Now the challenge is to record departure dates, as migrant birds return from India to their breeding grounds in the North. For this, volunteers are asked to maintain regular (daily or weekly) records of whether or not they see the nine species. As the weeks pass, it will then be possible to assess the dates of departure of these birds. MigrantWatch is calling for volunteers from any part of the country to participate in this unique and important activity.

Please visit the MigrantWatch website for more information or email MigrantWatch(at)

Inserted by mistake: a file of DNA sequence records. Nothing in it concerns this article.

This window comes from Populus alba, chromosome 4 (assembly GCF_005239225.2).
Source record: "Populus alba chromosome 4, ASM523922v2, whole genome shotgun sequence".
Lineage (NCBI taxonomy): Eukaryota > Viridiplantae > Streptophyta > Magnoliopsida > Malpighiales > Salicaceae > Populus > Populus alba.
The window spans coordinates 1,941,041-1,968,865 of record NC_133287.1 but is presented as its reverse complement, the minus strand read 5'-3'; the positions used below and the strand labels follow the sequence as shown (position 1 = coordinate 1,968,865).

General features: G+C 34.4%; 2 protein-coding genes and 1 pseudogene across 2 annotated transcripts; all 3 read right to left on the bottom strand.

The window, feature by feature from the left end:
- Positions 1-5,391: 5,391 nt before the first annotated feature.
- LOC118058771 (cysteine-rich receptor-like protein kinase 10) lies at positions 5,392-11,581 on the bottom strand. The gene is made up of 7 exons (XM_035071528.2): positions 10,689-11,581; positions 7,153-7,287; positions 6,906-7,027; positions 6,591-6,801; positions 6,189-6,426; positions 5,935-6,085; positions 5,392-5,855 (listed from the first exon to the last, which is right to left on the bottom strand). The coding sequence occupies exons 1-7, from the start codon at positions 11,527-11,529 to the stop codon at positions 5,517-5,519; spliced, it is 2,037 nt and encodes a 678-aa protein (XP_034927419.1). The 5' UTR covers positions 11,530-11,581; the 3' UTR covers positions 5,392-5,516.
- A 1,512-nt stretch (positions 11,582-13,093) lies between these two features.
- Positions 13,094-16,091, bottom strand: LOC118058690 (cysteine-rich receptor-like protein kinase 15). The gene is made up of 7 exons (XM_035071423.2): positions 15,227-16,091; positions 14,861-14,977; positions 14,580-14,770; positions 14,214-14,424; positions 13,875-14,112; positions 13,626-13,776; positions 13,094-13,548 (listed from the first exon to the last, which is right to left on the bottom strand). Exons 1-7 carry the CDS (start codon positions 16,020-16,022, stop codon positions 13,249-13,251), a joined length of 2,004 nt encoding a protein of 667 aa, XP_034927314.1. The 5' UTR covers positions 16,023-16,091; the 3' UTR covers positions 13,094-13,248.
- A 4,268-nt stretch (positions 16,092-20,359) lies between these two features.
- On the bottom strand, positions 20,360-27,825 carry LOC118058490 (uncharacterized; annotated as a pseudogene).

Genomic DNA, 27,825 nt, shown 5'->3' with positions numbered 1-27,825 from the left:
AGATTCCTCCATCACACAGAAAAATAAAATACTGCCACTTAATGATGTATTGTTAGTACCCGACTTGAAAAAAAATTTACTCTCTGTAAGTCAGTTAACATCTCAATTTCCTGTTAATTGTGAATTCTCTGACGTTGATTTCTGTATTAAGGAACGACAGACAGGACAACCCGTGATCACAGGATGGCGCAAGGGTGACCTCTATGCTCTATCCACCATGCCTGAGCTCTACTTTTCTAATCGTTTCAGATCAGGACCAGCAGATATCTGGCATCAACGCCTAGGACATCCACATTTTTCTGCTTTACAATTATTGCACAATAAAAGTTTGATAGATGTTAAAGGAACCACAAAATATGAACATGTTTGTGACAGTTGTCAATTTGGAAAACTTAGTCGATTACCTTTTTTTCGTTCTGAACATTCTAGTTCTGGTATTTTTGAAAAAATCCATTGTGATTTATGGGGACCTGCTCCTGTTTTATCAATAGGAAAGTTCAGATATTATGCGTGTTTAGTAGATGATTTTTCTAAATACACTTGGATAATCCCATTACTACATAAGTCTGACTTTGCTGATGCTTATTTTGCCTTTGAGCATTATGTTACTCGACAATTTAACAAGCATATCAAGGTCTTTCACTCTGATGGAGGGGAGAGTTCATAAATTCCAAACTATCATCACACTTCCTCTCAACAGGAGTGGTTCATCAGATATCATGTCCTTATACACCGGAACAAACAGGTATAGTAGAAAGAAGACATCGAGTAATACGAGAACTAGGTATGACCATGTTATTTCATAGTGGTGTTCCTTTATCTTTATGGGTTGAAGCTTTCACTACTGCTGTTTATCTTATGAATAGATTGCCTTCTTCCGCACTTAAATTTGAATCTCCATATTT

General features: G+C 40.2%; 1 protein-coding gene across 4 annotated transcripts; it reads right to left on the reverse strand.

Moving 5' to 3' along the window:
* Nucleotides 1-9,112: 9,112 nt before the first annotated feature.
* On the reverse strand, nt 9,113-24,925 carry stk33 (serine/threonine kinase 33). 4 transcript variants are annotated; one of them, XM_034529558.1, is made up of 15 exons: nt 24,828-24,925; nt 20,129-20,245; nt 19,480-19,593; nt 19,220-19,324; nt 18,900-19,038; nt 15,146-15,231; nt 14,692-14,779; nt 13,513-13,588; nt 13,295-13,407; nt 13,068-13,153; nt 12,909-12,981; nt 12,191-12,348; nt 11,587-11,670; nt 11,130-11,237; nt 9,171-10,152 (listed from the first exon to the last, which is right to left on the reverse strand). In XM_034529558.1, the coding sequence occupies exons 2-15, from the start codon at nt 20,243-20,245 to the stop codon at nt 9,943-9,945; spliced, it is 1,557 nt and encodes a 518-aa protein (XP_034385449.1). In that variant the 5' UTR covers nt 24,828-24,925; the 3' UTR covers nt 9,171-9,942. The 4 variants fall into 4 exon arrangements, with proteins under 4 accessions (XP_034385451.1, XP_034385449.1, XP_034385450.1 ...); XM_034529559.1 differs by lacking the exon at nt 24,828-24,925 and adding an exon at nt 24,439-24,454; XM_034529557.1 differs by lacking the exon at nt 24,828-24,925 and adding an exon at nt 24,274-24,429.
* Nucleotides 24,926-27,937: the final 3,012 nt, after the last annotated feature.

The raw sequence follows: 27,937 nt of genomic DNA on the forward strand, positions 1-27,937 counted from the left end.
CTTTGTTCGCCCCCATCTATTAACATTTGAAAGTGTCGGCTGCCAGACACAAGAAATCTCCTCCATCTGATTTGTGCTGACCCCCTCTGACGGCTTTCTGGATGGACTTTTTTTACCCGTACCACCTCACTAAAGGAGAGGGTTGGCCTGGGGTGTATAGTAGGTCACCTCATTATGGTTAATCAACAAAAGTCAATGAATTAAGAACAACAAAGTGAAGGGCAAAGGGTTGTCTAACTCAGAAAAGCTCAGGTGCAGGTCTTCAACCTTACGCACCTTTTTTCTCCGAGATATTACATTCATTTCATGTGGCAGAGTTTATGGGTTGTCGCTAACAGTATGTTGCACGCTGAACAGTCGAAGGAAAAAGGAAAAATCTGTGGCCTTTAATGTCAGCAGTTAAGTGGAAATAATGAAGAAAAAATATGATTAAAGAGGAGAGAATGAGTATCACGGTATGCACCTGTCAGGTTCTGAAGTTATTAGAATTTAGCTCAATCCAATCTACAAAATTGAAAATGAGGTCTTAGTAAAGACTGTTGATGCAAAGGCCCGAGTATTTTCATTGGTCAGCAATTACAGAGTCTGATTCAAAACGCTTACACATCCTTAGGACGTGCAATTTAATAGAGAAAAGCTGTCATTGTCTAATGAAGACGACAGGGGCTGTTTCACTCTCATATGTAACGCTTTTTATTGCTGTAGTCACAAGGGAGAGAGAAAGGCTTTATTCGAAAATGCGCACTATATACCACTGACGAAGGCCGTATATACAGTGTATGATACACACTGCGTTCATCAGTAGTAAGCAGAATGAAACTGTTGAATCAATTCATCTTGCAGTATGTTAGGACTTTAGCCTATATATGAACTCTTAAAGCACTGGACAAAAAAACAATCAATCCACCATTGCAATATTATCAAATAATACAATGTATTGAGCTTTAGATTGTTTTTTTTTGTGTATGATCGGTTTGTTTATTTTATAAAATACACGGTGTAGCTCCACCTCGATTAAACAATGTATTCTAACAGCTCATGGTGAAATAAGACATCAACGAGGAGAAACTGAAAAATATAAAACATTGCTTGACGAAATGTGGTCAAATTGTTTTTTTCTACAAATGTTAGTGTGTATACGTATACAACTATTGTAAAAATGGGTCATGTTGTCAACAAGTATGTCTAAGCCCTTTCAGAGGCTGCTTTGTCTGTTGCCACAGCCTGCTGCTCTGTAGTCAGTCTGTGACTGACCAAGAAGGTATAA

- Further description of results
- MigrantWatch home page

- This press note plus additional details about MigrantWatch plus high-resolution figures for publication (zip file, 1.6MB).

Wednesday, February 20, 2008

Great Andamanese in Port Blair

Will this be the fate of all the indigenous communities of these islands?

Great Andamanese begging in Premnagar, Port Blair.

Photo by Zubair Ahmed, The Light of Andamans.

Thursday, February 7, 2008

Continuing gharial deaths

Monday, February 4, 2008

More information filtering in from the Etawah base camp of River Watch (a GCA-WWF-India initiative):

Death toll: 95